But don’t take my word for it; read an abbreviated version of her paper for yourself at here:
http://www.academia.edu/2494445/_Black_in_Camelot_Race_and_Ethnicity_in_Arthurian_Legend

Maybe because I lived and breathed TV’s Buffy the Vampire Slayer from the day it debuted to its finale, I found Janet B. Croft’s talk on how the character stuck with that name, and no other–and the significance of that–the most clear and well-argued presentation of Mythcon thus far. (Croft has made a name for herself–pardon the pun–by returning repeatedly to the theme of the importance of naming in various fantastical works. She intends to compile all that work into a single book, which should kick ass, to put it in Buffyish terms.) What started as a movie’s extended one-liner–the jokey juxtaposition of a typical valley girl moniker with a deathly dire role–became the essence of the show, as we watched Buffy learn to navigate her two sides, refusing to relinquish either and finding strength in the duality’s dynamic equilibrium. And I learned about the concept of the “female naming plot” for the first time.

So make like a Scooby and do your research by reading Janet Croft’s “‘It’s good to be me’: Buffy’s Resistance to Renaming” here.

By now, someone unfamiliar with Mythcon is no doubt convinced it’s the most wonkish geek gathering ever. The evening’s costume contest will erase that misconception right quick. Since everybody wins, the “prizes” themselves are an integral part of the fun (take, for example, the lovely Sand Snake who won the “Least Bloody Game of Thrones Outfit Ever” award).

As always, we finish with Bardic Circle, where songs are sung, poems shared, and stories told (I tested out some material from my next book, a light-hearted space opera I’ve been working on). I go to bed exhausted, with a head full of crazy ideas, and hungry for more.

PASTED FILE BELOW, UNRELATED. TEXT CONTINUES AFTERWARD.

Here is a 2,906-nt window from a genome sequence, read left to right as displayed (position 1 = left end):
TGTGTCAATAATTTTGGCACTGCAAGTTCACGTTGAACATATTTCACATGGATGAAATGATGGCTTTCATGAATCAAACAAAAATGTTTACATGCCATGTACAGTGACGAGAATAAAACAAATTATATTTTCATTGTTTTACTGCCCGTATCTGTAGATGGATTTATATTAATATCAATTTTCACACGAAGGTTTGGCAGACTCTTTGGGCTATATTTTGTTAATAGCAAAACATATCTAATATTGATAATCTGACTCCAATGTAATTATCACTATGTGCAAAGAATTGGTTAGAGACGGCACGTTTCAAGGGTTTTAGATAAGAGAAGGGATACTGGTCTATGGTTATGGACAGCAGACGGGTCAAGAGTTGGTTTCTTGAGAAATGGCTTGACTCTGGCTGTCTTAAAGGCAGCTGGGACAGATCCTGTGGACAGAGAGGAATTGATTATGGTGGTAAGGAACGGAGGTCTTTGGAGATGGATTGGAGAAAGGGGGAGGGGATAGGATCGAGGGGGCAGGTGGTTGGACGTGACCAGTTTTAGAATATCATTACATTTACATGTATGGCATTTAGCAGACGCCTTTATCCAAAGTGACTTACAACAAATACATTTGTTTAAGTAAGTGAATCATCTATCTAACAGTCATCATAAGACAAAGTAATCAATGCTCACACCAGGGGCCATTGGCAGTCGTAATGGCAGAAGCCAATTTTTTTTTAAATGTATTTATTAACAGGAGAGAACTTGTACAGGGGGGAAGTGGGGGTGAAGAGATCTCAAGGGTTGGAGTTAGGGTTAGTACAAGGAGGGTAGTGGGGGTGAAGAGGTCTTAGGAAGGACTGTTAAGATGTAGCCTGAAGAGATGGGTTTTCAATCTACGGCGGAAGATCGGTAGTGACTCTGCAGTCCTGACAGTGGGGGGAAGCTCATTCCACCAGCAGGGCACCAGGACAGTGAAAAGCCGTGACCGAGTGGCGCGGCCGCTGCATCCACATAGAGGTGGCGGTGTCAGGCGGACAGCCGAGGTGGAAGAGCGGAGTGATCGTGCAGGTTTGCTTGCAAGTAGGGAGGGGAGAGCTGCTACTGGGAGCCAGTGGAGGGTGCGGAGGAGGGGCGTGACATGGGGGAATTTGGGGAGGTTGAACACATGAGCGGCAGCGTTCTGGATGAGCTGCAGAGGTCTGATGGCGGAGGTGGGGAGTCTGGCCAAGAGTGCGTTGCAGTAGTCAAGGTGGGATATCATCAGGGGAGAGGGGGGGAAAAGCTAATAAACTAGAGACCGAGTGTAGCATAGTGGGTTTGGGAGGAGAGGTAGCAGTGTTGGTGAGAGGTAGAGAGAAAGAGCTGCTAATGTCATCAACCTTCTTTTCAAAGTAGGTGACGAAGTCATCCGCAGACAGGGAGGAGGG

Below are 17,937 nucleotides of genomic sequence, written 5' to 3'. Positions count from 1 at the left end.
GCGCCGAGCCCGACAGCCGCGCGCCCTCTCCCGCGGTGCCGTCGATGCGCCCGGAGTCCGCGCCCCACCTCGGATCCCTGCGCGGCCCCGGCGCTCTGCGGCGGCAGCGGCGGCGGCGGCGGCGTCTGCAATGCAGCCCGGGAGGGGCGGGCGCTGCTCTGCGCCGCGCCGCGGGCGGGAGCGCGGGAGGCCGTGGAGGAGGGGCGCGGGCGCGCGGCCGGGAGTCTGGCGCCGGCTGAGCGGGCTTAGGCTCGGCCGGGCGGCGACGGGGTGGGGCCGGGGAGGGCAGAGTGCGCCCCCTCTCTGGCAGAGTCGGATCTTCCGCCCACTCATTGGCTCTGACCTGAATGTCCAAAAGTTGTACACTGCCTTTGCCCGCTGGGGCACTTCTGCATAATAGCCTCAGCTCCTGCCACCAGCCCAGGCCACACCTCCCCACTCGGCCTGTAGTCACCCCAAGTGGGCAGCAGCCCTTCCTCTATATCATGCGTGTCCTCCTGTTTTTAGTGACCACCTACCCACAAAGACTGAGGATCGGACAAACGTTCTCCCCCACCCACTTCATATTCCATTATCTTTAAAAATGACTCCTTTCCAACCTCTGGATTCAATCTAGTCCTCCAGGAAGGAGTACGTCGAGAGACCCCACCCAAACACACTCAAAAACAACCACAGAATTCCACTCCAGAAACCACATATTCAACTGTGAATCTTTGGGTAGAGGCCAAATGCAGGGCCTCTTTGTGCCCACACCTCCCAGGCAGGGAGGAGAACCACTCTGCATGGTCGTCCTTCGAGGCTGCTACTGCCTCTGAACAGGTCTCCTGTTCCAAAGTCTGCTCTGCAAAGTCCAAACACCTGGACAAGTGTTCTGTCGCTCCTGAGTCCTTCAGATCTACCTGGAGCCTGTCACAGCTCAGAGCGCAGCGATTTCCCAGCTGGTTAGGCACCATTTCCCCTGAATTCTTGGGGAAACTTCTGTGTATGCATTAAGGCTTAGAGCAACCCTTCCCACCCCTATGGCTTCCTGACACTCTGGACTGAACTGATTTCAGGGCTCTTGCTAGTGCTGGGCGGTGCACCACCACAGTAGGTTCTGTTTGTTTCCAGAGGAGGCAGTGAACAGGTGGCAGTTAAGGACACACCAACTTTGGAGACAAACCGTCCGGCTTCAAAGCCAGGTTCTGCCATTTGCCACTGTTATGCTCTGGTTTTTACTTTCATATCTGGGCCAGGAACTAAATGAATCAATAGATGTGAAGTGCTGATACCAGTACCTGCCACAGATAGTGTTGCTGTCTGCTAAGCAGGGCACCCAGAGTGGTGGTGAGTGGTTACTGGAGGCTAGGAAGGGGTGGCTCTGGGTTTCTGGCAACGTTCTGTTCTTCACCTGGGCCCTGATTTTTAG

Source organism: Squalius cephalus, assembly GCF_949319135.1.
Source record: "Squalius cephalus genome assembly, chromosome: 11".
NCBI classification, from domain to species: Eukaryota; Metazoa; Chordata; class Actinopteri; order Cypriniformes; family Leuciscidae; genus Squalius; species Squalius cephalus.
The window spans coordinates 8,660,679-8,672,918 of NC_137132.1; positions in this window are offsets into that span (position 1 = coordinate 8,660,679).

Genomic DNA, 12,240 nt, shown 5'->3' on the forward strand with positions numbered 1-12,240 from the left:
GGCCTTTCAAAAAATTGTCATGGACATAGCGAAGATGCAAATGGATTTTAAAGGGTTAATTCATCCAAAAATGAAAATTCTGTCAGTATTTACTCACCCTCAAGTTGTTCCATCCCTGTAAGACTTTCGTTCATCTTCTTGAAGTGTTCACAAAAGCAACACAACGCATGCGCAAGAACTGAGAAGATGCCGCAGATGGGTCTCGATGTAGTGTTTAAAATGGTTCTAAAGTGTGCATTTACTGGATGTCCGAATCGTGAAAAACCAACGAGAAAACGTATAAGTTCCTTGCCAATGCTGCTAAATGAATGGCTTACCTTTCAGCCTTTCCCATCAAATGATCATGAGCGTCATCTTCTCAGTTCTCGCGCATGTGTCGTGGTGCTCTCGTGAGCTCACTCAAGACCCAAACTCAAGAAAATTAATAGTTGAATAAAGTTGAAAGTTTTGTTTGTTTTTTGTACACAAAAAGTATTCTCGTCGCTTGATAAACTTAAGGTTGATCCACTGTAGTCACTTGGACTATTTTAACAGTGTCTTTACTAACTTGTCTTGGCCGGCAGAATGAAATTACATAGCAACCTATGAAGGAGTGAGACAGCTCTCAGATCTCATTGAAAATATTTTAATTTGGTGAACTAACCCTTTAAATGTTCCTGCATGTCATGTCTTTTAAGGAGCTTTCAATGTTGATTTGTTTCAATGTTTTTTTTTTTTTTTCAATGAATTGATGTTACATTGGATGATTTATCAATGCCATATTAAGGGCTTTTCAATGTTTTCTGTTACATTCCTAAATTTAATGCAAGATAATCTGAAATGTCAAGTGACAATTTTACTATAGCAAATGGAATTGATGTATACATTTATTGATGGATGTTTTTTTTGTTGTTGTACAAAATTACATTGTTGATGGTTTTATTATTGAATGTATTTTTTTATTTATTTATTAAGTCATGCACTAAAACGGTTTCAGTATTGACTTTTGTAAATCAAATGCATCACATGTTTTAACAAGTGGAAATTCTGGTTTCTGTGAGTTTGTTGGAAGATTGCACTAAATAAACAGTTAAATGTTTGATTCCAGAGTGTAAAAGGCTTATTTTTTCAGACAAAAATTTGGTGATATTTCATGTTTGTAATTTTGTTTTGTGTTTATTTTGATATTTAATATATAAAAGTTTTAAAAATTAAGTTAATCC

5 responses to “Mythcon 46, Day 2: Not English, Not French, Not Latin Christian”

  1. Berni says:

    Thanks for providing the link to Kris’ paper on academia.edu. You saved me a few seconds in searching it out. So glad you came back this year. We all enjoy reading your blog posts.

  2. David B. says:

    The only papers we both attended on this day were Rateliff’s and Swank’s, and I agree that they were both outstanding. No surprise from these folks, whose previous work I’ve known. Rateliff’s was within my area of knowledge, but I still learned a little, and Swank taught me a lot.

    You know what I did after noshing on a few slices of cold cuts? I went out to lunch. (Easy for me, as I had a car.) Hey, but dinner, though … loved that poached salmon in cream sauce.

    • CF Cooper says:

      Smart move on lunch. I have to admit, I’m spoiled; my first Mythcon was in Michigan, where the university ran it’s own hotel on the premises, meaning we got the best of both worlds, college campus and hotel/convention center. And best of all, that massive dining facility across the way, where you could customize your meals from any number of themed dining stations. Bliss!